The highlight of Pope Francis’ historic visit to Iraq was his meeting with the late Shi’ite Muslim leader, Grand Ayatollah Ali al-Sistani, on Saturday.
Francis has spent years trying to improve Christian relations with Muslims, and has already established close ties with Sheikh Ahmed al-Tayeb, a prominent Sunni figure in Al-Azhar, a Sunni-based residence in Cairo.
Here is a look at the great ayatollah.
Al-Sistani, 90, is the highest-ranking Shiite cleric in Iraq. Millions of Shiites around the world respect him as a caring guide, asking him questions ranging from everyday issues to complex theological issues.
His influence, stemming from his morally caring authority, extends beyond religion.
After ousting Saddam Hussein in 2003, al-Sistani emerged as a powerful voice in the Iraqi political process, a symbol of the rise of Iraq’s Shiite majority after the war.
His status is denied because of his uniqueness. He generally avoids public speaking, sends messages through delegates, and modestly’s home in the Shi’ite Najaf city, near the golden-domed Imam Ali shrine.
He is credited with intervening in key junctions during the Iraq uproar. His position has prompted post-Saddam US administrators in Iraq to reconsider their transition plans.
He needed to return from London in 2004, where he was being treated for heart disease, to end the fighting in Najaf between Shiite militants and US-Iraqi forces. He called for unity and peaceful dialogue in the face of sectarian violence and violence.
Al-Sistani belongs to a school of thought that does not participate in the leadership of the Iranian-style clerics, and many see him as a counterweight to Tehran’s influence in Iraq.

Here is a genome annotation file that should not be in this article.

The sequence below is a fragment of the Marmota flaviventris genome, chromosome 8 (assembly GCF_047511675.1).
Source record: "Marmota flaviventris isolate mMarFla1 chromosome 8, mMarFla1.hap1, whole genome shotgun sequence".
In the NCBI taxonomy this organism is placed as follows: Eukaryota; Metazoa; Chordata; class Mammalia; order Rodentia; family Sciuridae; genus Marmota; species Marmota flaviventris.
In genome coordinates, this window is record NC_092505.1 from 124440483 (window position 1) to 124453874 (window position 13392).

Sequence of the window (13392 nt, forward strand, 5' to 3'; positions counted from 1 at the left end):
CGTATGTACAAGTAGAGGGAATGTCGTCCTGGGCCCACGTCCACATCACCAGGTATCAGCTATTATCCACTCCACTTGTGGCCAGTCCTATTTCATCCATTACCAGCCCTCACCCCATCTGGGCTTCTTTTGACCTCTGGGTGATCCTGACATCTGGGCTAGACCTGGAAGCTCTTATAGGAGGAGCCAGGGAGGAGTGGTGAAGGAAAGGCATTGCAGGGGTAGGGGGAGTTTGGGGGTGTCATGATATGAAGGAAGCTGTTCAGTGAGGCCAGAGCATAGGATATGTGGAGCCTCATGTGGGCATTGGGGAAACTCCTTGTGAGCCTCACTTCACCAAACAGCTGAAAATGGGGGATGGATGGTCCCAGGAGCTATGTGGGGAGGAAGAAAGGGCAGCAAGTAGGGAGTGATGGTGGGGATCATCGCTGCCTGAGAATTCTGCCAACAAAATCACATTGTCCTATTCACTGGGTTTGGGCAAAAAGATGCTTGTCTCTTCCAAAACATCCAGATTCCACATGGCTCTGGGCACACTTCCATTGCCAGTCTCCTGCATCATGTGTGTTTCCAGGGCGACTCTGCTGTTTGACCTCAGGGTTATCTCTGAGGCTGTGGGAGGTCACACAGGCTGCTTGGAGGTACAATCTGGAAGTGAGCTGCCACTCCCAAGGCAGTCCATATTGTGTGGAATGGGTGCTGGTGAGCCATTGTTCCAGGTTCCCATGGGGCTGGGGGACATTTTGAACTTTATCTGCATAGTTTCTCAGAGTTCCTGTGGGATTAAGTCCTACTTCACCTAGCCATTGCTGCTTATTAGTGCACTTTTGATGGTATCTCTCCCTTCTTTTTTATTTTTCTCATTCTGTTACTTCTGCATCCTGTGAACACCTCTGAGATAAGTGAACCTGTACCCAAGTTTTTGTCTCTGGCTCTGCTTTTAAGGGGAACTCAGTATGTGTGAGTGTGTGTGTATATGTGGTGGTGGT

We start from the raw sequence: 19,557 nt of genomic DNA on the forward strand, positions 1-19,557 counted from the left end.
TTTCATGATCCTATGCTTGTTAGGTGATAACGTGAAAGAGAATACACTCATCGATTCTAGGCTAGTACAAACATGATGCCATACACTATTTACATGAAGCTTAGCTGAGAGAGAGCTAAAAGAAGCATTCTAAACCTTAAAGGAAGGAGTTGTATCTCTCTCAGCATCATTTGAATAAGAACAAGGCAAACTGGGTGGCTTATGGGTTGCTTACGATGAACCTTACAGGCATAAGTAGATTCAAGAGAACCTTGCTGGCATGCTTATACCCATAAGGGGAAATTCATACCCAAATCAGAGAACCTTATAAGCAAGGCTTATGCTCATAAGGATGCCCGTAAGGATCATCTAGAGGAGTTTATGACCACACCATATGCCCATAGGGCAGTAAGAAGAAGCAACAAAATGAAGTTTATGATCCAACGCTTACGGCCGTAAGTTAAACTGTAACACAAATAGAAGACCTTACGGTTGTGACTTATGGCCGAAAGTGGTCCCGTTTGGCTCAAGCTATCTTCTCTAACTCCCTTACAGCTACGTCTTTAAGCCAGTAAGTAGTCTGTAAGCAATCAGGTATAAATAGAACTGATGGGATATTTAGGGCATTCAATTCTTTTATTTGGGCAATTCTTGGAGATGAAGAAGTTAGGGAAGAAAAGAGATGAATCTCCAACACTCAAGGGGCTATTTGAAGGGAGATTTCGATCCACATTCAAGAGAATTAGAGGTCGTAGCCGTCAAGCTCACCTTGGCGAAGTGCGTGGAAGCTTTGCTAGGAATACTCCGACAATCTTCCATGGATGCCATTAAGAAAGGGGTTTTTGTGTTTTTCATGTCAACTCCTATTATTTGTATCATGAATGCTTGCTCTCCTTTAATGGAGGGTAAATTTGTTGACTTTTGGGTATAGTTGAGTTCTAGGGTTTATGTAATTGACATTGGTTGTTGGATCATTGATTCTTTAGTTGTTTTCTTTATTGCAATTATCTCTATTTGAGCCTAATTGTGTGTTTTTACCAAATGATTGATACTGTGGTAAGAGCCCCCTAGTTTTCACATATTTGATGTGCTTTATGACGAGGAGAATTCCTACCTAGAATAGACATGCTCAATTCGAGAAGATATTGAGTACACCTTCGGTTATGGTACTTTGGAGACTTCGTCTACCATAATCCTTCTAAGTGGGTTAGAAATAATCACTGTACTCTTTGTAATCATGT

In 2014, he called on Iraqis to volunteer to join the security forces to fight Islamic State militants. The call was heard loudly, and the mobilization helped to defeat the militants. But it has strengthened the ranks of Shiite militias, many of which are loyal to Iran and have been accused of escalating sectarian tensions.
In 2019, al-Sistani’s call for lawmakers to reconsider their support for the government led to the resignation of then-Prime Minister Adel Abdul-Mahdi amid crackdowns on anti-government protests.
The psychic, who has a white beard and a black turban, was born in Mashhad, Iran in 1930, where he began learning uranium at the age of five, according to a biography posted on his website. He began his official religious studies in the Iranian city of Qom, a route he continued when he later moved to Najaf, Iraq.
When al-Sistan underwent broken bone surgery in 2020, his charitable staff included both Iranian and US officials, bitter rivals for influence in Iraq.
Religious coverage of the Associated Press is supported by Lilly Endowment through a US talk show. AP is solely responsible for this content.